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In case you missed its premiere Monday as part of Logo TV’s What!? documentary series, the cable channel has made Bronies: The Extremely Unexpected Adult Fans of My Little Pony available online.
The documentary, which explores the phenomenon of bronies — adult- and teen-male fans of the animated series My Little Pony: Friendship is Magic and its merchandise — got its start with series voice actor John de Lancie (Star Trek: The Next Generation), who discovered that a majority of his fan mail seemed to come from adults. He soon teamed with Michael Brockhoff, Friendship is Magic creator Lauren Faust and voice actor Tara Strong to spearhead a wildly successful Kickstarter campaign to fund the documentary, which features interviews with bronies from around the world as they head to My Little Pony conventions.
In case the Brony Herd Census released earlier this year wasn’t enough to convince you the sparkly threat is real — it pegged the U.S. brony population at somewhere between 7 million and 12.4 million — we now have irrefutable evidence that it’s attempting to infiltrate the business world: May we present what is, by all accounts, an honest-to-goodness My Little Pony-themed resume from an unabashed brony.
Bronies are, of course, the adult- and teen-male devotees of My Little Pony: Friendship Is Magic, a nearly three-year-old animated series (based on the Hasbro toy line) that has already spawned a spinoff, comic books, a video game, a collectible card game, and who knows what else. It’s wildly popular, and attracts a male following large enough to 1.) have a name (“brony” is a combination of “bro” and “pony”), and 2.) rate its own conventions and meet-ups around the globe.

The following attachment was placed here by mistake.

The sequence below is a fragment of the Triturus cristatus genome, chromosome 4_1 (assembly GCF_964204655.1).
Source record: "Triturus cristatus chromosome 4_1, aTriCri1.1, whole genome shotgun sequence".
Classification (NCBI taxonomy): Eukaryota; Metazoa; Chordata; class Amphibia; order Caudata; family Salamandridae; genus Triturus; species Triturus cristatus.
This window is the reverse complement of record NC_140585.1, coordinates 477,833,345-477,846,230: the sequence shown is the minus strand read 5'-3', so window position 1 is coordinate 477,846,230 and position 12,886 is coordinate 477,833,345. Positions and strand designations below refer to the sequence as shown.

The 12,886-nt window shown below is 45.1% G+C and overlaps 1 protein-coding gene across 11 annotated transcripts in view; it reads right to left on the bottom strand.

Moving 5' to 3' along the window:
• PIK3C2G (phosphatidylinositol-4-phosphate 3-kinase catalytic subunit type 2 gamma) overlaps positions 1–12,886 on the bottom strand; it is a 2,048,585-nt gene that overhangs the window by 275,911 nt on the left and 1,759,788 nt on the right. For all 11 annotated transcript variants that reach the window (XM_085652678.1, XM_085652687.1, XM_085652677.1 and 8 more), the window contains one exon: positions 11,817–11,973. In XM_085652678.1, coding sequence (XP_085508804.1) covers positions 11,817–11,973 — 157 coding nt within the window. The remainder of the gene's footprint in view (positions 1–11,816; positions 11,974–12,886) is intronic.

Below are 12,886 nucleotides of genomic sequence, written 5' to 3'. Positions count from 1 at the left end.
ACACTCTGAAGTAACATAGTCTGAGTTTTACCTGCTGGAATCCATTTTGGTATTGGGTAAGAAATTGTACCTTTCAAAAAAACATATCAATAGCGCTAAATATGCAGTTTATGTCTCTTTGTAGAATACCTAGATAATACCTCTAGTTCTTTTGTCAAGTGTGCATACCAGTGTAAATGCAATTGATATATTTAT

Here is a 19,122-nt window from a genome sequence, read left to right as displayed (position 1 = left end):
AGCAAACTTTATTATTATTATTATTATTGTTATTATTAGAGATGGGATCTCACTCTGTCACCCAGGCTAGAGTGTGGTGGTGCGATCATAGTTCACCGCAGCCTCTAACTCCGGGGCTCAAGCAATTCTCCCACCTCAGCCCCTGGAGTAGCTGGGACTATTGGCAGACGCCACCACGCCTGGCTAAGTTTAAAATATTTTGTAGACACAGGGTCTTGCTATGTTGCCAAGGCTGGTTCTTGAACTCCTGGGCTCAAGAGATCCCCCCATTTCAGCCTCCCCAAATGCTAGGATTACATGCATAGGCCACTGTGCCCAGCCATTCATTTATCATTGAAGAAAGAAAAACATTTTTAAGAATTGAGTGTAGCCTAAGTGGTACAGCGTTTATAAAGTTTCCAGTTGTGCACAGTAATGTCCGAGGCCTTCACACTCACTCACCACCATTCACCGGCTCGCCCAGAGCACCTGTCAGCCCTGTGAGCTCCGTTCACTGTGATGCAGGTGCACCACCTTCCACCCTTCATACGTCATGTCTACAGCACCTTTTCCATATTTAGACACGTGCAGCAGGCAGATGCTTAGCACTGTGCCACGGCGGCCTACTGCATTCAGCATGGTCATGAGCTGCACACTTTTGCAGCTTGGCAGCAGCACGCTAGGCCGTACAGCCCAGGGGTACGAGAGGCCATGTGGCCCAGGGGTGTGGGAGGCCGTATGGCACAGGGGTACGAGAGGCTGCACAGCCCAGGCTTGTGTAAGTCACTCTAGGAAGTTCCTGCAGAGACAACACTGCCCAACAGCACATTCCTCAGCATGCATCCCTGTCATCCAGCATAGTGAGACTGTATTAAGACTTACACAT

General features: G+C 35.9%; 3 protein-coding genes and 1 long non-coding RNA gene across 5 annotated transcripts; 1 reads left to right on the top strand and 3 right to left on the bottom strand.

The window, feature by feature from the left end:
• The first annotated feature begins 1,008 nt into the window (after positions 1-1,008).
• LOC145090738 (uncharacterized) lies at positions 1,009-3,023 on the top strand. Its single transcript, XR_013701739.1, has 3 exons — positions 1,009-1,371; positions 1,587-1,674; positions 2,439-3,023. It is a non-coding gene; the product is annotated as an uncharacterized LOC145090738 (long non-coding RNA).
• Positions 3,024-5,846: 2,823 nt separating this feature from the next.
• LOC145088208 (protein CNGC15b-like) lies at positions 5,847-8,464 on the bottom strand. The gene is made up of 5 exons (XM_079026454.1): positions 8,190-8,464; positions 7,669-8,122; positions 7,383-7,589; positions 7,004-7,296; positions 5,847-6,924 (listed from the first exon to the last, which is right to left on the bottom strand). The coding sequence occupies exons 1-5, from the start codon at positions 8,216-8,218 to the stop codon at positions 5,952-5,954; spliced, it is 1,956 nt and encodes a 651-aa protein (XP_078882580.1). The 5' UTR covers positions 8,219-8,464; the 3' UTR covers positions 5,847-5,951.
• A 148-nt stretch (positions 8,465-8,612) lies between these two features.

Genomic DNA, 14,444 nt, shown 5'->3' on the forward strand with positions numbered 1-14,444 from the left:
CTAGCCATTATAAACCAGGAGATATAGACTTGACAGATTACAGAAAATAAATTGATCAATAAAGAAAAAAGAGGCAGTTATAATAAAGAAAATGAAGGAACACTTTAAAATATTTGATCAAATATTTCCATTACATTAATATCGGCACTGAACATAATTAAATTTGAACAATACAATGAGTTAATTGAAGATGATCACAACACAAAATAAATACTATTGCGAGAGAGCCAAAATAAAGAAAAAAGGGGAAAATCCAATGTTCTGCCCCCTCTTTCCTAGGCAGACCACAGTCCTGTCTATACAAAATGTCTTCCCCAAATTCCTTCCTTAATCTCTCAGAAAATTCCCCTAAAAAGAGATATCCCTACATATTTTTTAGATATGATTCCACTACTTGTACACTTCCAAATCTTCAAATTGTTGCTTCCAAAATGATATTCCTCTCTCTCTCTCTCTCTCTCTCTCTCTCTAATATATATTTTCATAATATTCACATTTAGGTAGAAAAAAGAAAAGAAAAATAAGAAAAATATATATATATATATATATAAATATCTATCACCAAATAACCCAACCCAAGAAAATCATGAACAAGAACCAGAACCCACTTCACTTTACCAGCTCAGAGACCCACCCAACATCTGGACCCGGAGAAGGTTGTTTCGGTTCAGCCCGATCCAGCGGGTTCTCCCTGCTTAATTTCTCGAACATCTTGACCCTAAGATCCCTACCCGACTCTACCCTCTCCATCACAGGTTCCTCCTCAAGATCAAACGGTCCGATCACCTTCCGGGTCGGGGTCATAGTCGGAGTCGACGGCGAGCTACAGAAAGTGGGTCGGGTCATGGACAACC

It’s somehow appropriate, given the news earlier this week that Hasbro is expanding its My Little Pony brand with Equestria Girls, that ICv2 should draw attention to the 2013 Brony Herd Census, which is exactly what it sounds like: a tally of how many male devotees there are of My Little Pony: Friendship Is Magic.
So, just how many bronies are there in the United States? As many as 12.4 million, if we go by this survey. Or, in the words of the website, “Thus, we can state with a 95% confidence that between 4.0% and 6.8% of the internet-using US population strongly identify as bronies, or approximately 7 to 12.4 million people.”
If you can’t quite fathom the renewed popularity of Hasbro’s 30-year-old My Little Pony franchise — in animation, comics and merchandising — and the accompanying “bronies” phenomenon, you may not be ready for what comes next.
According to The New York Times, the toymaker is extending its brand with Equestria Girls, which recasts the characters from the animated My Little Pony: Friendship Is Magic as human teenagers. It will launch with My Little Pony: Equestria Girls, a full-length animated movie premiering in June at the Los Angeles Film Festival before being released in 200 theaters nationwide. Naturally, a DVD will follow.